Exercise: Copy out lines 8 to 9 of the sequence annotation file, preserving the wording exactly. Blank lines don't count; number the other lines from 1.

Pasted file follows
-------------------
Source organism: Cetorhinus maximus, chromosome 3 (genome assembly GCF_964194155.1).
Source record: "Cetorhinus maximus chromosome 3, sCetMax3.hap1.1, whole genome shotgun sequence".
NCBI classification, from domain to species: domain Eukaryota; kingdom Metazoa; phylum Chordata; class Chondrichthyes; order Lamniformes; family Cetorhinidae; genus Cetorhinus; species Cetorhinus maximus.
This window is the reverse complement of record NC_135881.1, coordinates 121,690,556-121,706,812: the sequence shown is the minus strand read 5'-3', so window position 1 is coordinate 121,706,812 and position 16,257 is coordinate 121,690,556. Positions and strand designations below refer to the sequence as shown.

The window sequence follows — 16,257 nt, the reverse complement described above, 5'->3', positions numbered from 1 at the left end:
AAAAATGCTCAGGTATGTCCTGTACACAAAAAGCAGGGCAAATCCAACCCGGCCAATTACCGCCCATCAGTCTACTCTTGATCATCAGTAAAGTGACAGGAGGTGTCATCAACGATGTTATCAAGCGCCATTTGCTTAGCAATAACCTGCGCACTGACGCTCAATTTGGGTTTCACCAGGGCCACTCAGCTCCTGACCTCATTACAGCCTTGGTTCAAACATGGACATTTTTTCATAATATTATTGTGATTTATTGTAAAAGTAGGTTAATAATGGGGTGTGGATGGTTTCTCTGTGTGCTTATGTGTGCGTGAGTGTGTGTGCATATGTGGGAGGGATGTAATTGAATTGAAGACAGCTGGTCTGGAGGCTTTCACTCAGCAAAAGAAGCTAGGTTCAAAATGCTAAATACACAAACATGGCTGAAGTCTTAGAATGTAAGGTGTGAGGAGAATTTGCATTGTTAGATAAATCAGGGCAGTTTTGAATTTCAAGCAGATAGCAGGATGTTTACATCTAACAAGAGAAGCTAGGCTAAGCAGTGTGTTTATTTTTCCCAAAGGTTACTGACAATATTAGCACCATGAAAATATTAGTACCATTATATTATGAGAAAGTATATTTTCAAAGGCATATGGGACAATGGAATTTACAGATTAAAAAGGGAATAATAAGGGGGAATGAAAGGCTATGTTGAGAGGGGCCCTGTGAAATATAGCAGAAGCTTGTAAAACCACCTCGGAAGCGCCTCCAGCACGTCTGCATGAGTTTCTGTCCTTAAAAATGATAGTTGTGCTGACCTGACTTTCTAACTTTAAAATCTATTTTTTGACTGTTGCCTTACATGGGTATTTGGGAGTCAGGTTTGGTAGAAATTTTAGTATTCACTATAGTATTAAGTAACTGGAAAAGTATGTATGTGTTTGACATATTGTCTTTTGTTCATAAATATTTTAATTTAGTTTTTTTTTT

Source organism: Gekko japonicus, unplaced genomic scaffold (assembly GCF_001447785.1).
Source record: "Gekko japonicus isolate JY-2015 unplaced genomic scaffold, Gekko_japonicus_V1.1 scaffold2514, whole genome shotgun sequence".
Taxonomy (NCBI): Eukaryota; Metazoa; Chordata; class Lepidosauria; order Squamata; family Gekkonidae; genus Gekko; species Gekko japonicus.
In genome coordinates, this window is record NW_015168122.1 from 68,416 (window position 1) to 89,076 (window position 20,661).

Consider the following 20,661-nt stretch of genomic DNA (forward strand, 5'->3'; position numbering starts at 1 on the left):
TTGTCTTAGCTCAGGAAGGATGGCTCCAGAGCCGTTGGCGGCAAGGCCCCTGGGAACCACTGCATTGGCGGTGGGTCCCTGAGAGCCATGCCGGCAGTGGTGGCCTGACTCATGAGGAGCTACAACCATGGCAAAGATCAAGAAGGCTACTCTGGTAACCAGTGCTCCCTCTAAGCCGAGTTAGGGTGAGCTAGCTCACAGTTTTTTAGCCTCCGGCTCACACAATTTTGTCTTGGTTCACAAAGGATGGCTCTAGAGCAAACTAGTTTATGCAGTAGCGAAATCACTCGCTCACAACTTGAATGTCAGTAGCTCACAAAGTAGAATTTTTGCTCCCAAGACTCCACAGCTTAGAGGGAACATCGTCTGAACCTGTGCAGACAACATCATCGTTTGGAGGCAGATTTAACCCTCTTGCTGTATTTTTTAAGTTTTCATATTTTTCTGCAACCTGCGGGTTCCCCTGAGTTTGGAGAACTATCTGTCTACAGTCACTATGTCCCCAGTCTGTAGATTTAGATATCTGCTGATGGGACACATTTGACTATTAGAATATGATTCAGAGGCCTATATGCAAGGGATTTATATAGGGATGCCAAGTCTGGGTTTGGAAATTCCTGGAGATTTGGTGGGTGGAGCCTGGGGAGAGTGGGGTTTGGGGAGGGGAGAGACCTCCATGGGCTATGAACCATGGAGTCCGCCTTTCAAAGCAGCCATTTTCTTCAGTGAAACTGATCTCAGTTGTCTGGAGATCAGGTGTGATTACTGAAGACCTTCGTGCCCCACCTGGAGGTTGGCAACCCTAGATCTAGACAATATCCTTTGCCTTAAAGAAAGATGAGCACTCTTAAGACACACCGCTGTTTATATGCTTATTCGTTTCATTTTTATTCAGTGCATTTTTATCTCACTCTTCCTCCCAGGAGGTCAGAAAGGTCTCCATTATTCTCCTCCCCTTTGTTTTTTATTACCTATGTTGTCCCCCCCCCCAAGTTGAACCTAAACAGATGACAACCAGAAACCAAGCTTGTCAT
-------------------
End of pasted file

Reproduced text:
Source record: "Gekko japonicus isolate JY-2015 unplaced genomic scaffold, Gekko_japonicus_V1.1 scaffold2514, whole genome shotgun sequence".
Taxonomy (NCBI): Eukaryota; Metazoa; Chordata; class Lepidosauria; order Squamata; family Gekkonidae; genus Gekko; species Gekko japonicus.